WASHINGTON, D.C. –– Since their implementation in the greater Washington area in 2013, stop-arm cameras have generated at least 1,500 citations to motorists who passed stopped school buses, a study has found.
The finding is from a cross-sectional review by AAA Mid-Atlantic of five out of seven area jurisdictions that have deployed the technology. Officials from area police departments and AAA Mid-Atlantic said that the stop-arm cameras have already proven effective in curbing a key transportation-related safety risk to area students.
“Drivers are putting schoolchildren at risk and breaking the law when they overtake a stopped school bus displaying an extended stop signal arm and flashing red lights,” said John Townsend II, AAA Mid-Atlantic’s manager of public and government affairs. “It is against the law, and it is inexcusable.”
Most of the stop-arm camera tickets in the D.C. area have been in Montgomery County, which has issued 1,024, according to the Montgomery County Police Department. Those tickets total $129,024 in fines. Only 16 of the citations were challenged in court.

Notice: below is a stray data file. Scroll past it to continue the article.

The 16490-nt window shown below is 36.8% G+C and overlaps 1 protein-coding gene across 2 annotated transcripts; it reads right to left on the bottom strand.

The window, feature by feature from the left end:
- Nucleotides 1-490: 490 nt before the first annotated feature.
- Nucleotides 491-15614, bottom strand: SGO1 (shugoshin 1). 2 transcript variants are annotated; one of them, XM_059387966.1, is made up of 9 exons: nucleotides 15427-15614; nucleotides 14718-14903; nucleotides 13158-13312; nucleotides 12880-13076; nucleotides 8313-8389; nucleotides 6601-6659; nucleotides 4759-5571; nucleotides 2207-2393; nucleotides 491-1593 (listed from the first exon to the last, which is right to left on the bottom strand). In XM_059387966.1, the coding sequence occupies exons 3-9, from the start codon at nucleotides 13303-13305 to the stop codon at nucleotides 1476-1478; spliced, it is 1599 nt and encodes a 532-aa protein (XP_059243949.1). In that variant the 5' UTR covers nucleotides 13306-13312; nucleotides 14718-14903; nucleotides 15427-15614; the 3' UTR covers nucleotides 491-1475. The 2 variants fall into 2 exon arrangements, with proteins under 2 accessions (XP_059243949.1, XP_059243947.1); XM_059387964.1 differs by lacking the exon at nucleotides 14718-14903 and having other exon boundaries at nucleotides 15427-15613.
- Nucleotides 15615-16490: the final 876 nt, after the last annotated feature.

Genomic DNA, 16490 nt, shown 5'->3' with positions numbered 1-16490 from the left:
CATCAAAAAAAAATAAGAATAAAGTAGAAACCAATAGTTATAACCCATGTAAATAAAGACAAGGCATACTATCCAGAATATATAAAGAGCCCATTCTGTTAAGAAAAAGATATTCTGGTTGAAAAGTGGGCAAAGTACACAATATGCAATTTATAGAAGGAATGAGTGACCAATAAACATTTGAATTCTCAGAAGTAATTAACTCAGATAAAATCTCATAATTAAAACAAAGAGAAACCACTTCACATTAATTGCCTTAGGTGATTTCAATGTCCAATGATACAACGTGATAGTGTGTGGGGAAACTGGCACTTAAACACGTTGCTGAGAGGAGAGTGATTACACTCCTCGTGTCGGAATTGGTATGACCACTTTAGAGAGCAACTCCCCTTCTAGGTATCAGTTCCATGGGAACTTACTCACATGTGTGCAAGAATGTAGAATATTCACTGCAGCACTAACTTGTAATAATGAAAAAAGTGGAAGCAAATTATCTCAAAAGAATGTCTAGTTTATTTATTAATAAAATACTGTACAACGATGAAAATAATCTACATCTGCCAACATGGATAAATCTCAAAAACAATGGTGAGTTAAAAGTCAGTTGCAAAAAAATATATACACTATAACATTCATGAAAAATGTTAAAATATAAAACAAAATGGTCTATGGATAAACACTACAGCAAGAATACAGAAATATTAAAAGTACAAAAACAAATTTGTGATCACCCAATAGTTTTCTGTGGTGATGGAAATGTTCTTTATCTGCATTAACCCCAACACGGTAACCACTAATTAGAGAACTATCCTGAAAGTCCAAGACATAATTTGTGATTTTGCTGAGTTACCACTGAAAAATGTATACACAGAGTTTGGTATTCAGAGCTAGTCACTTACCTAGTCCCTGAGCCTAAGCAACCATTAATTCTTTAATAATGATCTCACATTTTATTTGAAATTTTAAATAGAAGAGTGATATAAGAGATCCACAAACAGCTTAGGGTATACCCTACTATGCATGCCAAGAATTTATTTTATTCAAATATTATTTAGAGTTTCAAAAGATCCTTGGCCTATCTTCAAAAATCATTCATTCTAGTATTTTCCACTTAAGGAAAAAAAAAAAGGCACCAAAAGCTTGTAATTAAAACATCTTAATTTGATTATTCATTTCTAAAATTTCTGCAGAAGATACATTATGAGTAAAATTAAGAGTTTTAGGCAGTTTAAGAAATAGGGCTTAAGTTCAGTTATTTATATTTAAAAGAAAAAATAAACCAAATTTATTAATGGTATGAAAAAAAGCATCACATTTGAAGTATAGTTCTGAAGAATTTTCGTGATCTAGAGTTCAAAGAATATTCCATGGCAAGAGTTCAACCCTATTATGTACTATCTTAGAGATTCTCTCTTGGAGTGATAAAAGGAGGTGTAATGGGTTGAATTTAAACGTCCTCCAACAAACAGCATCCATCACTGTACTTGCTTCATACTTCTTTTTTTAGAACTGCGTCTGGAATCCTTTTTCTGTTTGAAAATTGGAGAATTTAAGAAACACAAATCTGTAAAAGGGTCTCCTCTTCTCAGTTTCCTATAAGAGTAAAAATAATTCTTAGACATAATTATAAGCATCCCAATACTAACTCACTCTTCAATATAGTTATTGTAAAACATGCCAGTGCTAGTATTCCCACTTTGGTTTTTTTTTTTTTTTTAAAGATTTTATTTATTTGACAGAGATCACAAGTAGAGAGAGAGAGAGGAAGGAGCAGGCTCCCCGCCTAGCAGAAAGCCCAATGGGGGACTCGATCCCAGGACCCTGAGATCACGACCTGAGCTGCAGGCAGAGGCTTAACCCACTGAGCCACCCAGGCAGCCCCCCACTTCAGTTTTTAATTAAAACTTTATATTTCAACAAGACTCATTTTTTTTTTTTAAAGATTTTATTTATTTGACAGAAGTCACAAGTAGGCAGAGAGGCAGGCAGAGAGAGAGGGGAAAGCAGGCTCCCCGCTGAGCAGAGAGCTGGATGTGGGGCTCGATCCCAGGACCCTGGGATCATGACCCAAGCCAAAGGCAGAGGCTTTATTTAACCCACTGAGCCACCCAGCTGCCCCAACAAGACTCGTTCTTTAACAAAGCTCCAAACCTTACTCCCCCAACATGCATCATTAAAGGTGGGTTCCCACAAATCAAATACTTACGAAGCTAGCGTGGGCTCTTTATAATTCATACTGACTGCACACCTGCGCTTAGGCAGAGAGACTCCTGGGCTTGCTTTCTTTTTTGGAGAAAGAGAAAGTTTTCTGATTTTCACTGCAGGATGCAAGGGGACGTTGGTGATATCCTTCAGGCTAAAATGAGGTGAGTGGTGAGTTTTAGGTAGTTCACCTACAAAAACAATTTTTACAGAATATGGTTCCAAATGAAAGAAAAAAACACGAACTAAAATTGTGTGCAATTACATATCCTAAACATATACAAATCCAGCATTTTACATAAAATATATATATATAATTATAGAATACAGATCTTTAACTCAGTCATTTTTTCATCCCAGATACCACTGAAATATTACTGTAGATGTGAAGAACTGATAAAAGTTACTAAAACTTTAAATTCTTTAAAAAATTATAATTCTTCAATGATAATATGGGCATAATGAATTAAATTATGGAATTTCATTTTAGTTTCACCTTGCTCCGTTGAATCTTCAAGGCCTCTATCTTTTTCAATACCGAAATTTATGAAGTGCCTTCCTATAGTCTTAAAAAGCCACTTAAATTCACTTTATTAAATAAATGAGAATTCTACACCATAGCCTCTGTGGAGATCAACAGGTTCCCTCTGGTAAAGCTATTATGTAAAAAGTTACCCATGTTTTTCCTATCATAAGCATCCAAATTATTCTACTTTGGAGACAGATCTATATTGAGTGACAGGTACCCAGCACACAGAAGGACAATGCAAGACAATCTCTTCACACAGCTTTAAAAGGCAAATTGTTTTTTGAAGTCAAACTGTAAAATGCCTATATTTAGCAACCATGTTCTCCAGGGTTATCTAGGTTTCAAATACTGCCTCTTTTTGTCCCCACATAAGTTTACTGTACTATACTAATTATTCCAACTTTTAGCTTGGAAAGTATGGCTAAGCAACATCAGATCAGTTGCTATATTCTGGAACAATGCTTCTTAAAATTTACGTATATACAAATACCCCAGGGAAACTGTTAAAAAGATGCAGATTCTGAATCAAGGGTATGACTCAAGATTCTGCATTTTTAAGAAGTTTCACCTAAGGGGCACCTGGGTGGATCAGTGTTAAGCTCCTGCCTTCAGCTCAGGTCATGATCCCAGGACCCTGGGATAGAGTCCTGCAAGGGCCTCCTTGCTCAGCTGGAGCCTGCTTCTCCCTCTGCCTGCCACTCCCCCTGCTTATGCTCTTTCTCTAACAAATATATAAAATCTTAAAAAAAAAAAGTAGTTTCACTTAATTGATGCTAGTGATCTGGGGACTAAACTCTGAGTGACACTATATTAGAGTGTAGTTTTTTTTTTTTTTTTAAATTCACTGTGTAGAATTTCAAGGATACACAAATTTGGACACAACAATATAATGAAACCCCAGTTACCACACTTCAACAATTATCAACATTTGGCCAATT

Montgomery County’s legislative delegation has introduced a bill aimed at doubling the maximum civil penalty for stop-arm running from $250 to $500.
Stop-arm cameras in Prince George’s County, Maryland, have captured 10 violations of drivers passing stopped school buses since the cameras were put into service countywide in September 2014, statistics from the Prince George’s County Police Department show. AAA Mid-Atlantic explained that while those numbers may seem low, the technology is not yet ubiquitously deployed on the county’s fleet of 1,247 school buses. Twenty buses were equipped with the stop-arm cameras at the beginning of the school year.
“Despite the number of citations, we are seeing fewer violations than before the cameras were installed because drivers are aware of their use,” said Maj. Robert Liberati, who leads the automated enforcement division of the Prince George’s County Police Department. “As a result, they are now less likely to whisk past stopped school buses to avoid being caught on camera while committing the dangerous and costly infraction.”
AAA Mid-Atlantic’s review of stop-arm camera citations in the D.C. area also included data from Falls Church City, Virginia; Washington County, Maryland; and Frederick County, Maryland.
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